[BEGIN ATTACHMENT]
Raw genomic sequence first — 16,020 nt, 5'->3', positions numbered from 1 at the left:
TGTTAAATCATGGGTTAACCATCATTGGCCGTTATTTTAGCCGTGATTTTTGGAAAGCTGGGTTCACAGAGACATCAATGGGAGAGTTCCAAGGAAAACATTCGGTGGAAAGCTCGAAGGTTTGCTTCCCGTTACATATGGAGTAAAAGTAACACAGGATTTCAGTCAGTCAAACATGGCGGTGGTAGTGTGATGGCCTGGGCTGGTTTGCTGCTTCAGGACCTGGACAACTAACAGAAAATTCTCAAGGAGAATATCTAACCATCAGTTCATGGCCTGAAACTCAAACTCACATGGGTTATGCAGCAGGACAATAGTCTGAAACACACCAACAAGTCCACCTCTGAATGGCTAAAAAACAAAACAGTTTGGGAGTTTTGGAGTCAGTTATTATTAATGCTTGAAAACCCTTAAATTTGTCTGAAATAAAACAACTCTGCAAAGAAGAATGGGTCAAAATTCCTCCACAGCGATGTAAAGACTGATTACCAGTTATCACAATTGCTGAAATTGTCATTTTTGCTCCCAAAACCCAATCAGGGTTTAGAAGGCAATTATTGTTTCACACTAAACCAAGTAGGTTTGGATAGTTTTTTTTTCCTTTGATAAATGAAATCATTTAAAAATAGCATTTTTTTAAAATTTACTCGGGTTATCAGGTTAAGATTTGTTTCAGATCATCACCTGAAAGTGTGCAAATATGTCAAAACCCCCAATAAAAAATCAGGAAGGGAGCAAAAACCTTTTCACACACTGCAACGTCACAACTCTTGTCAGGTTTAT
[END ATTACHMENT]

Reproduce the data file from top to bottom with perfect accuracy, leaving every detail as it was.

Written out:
Raw genomic sequence first — 16,020 nt, 5'->3', positions numbered from 1 at the left:
TGTTAAATCATGGGTTAACCATCATTGGCCGTTATTTTAGCCGTGATTTTTGGAAAGCTGGGTTCACAGAGACATCAATGGGAGAGTTCCAAGGAAAACATTCGGTGGAAAGCTCGAAGGTTTGCTTCCCGTTACATATGGAGTAAAAGTAACACAGGATTTCAGTCAGTCAAACATGGCGGTGGTAGTGTGATGGCCTGGGCTGGTTTGCTGCTTCAGGACCTGGACAACTAACAGAAAATTCTCAAGGAGAATATCTAACCATCAGTTCATGGCCTGAAACTCAAACTCACATGGGTTATGCAGCAGGACAATAGTCTGAAACACACCAACAAGTCCACCTCTGAATGGCTAAAAAACAAAACAGTTTGGGAGTTTTGGAGTCAGTTATTATTAATGCTTGAAAACCCTTAAATTTGTCTGAAATAAAACAACTCTGCAAAGAAGAATGGGTCAAAATTCCTCCACAGCGATGTAAAGACTGATTACCAGTTATCACAATTGCTGAAATTGTCATTTTTGCTCCCAAAACCCAATCAGGGTTTAGAAGGCAATTATTGTTTCACACTAAACCAAGTAGGTTTGGATAGTTTTTTTTTCCTTTGATAAATGAAATCATTTAAAAATAGCATTTTTTTAAAATTTACTCGGGTTATCAGGTTAAGATTTGTTTCAGATCATCACCTGAAAGTGTGCAAATATGTCAAAACCCCCAATAAAAAATCAGGAAGGGAGCAAAAACCTTTTCACACACTGCAACGTCACAACTCTTGTCAGGTTTAT